The idea of resurrecting SPECTRE was fascinating and full of promise. The Daniel Craig Bond films have been notably weak when it comes to creating decent super-villains to go up against Bond. The images of SPECTRE will always be represented by Thunderball (1965) where the organisation was introduced and we had a glimpse of Blofeld stroking the white cat. After Donald Pleasences incarnation in You Only Live Twice, Blofeld became characterised by his Mao suit and as bald and with a scar across one eye an image that is now more recognised from its parody by the Austin Powers films. Alas for the Bond series, Blofeld and SPECTRE fell into a long and protracted copyright war. Essentially they had been created by Kevin McClory and Jack Whittingham for an original Bond screen treatment back in the late 1950s, which Ian Fleming then uncreditedly incorporated into the book version of Thunderball (1961). McClory and Whittingham sued and won, being granted the copyright over these creations. McClory sued to prevent Albert R. Broccoli from using these in the films and their last appearance in the canonical Bond series was in Diamonds Are Forever (1971). McClory made numerous attempts to make his own Bond film, all meeting with stiff legal competition from Broccoli and co, with the only one he managed to get off the ground being the underrated Never Say Never Again (1983).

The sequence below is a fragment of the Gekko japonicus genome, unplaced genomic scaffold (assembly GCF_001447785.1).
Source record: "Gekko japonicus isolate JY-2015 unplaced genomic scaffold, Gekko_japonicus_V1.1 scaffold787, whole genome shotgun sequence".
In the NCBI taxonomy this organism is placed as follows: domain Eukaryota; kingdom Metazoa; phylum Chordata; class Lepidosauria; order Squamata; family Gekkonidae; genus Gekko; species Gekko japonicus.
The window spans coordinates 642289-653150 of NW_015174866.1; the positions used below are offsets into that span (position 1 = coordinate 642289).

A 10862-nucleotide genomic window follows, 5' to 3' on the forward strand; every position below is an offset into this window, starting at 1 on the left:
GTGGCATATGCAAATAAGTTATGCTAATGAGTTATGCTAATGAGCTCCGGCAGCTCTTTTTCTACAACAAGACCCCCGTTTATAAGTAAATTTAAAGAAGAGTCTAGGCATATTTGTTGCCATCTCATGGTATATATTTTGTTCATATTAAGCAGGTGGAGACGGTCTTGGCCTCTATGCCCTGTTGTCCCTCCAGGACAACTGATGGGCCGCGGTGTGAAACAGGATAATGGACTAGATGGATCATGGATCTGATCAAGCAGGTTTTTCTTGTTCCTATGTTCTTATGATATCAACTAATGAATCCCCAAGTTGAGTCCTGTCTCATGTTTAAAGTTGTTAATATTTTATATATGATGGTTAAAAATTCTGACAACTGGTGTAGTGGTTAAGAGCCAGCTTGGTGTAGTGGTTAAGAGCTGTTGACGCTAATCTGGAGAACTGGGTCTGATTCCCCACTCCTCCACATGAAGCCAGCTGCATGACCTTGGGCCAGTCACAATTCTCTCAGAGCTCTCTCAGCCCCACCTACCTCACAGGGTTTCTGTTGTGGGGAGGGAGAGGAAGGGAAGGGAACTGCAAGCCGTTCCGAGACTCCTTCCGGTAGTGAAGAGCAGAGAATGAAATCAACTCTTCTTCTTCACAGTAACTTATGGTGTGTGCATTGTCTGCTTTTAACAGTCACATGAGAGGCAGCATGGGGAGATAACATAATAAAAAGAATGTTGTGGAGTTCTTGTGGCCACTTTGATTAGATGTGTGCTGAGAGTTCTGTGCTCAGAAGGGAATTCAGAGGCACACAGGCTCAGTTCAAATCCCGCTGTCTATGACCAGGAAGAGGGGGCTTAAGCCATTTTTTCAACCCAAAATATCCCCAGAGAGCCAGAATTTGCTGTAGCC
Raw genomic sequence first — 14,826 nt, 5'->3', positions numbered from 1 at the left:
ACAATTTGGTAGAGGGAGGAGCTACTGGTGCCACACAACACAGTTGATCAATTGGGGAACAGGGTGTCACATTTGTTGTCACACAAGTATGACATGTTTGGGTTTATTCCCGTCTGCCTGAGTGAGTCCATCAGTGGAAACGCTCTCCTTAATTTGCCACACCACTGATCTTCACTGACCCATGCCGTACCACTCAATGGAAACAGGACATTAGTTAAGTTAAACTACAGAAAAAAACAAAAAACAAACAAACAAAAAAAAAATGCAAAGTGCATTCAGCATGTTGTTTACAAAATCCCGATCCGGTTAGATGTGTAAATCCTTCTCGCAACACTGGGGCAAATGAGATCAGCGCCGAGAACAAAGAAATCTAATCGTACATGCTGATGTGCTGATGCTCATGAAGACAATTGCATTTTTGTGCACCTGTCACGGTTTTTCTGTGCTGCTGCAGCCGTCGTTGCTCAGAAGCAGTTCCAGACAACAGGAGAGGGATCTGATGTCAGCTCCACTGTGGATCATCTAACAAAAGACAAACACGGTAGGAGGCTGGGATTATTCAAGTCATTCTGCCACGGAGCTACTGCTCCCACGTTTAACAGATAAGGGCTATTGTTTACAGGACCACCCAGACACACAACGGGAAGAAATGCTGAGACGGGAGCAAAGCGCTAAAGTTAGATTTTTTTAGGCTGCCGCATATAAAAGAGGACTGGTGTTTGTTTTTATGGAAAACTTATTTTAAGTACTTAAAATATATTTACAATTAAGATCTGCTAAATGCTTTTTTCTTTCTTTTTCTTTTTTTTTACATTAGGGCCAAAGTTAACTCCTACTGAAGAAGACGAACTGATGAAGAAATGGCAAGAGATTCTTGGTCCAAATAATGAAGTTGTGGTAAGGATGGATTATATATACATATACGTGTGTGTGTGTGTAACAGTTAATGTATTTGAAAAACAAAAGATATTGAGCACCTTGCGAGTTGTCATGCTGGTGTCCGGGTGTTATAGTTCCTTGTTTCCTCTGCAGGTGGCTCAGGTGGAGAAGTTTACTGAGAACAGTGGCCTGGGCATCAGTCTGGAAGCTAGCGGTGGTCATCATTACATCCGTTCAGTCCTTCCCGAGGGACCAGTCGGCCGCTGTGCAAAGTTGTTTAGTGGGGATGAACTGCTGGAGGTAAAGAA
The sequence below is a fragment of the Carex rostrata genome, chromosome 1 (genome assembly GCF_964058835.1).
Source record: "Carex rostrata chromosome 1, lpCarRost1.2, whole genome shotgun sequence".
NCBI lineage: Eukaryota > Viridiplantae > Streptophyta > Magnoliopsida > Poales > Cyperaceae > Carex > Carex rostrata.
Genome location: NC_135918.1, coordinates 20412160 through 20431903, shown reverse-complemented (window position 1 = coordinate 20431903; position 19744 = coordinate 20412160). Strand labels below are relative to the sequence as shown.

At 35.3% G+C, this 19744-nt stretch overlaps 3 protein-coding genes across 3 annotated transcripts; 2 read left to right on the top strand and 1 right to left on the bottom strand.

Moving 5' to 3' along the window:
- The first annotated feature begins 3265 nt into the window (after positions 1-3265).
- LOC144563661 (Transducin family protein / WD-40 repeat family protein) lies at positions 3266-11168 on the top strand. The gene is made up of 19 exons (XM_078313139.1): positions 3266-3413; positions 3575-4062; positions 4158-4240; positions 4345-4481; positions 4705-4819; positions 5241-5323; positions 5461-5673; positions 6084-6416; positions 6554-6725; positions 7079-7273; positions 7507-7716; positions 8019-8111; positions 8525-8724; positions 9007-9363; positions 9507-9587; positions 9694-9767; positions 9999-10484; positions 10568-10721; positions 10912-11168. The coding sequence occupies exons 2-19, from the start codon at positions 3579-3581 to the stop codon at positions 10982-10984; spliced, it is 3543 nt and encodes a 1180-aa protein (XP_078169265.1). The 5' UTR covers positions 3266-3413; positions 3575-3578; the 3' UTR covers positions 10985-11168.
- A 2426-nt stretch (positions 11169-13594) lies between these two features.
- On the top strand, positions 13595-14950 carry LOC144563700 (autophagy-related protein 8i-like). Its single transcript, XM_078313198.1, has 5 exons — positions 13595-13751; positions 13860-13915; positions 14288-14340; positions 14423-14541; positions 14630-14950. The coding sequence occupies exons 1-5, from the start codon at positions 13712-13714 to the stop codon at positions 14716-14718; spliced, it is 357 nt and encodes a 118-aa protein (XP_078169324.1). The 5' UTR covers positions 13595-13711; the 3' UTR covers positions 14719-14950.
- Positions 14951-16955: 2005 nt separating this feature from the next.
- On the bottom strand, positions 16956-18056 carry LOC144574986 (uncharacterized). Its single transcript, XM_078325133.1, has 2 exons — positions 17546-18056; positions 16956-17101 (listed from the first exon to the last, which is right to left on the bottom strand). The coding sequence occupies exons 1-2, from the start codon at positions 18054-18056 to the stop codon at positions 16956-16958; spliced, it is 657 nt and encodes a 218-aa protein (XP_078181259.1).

Blofeld and SPECTRE are the great nemeses of the James Bond franchise. The great crime that Spectre conducts is to welcomely resurrect these only to fall flat on its face by trying to wind them into the Bond backstory arc it has been building. There is a promising scene where Daniel Craig invades a SPECTRE meeting nothing on the great scene in Thunderball where a lackey is electrocuted in his seat that then slides into the floor to dispose of the body and everything resumes as normal but thereafter it fades into the scenery. And then there is Christoph Waltzs Blofeld. Now I happen to think Waltz is a great actor and has done some fine work in Quentin Tarantinos Inglourious Basterds (2009) and Django Unchained (2012); it is just when he tried to play super-villain in The Green Hornet (2011), he became unstuck and similarly his performance here tends towards the campy. Moreover, Spectre simply fails to give him and SPECTRE the stature you expect. Here we get a Blofeld who at least has a white cat but is otherwise very different to what we are used to. When it comes to scenes of Waltz madly tapping away on a medical console wearing a pair of slippers as Daniel Craig is injected in his face, it seems to fall woefully short of the grand super-villain torture scheme of Bond before a laser beam that we had in Goldfinger (1964). Even the villains lair is a modest and unmemorably scaled down facility in the Moroccan desert that seems a pale shadow of the extravagance we had in the Roger Moore heyday. He has a moderate and undeniably topical super-villain scheme hijacking data mass surveillance, a scheme that was notedly also used by Hydra in Captain America: The Winter Soldier (2014). The worst part though is the simple need to tie all of this into backstory where Blofeld is reduced to no more than a sibling rival of Bond with a petty vendetta. (This seems to be a characteristic problem of screenwriter John Logans work where his previous genre scripts for Star Trek: Nemesis (2002) and The Time Machine (2002) overwrote familiar stories/milieus with pointless back exposition and previously unknown family connections). Spectre could have been so much more than that but Blofeld befalls this maddening need of the origin story to shrink everything down to familial connections.